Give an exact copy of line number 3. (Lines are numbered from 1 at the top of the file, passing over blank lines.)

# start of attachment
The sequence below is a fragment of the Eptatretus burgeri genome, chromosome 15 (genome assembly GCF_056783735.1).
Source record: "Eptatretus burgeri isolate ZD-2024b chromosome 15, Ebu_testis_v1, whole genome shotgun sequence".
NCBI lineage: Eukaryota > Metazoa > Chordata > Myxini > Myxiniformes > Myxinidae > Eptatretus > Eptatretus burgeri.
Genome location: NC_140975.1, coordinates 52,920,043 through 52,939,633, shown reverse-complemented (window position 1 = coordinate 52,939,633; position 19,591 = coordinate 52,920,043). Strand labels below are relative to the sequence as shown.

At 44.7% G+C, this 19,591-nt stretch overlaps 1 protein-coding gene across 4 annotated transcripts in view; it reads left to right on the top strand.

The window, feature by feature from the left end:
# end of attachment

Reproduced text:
NCBI lineage: Eukaryota > Metazoa > Chordata > Myxini > Myxiniformes > Myxinidae > Eptatretus > Eptatretus burgeri.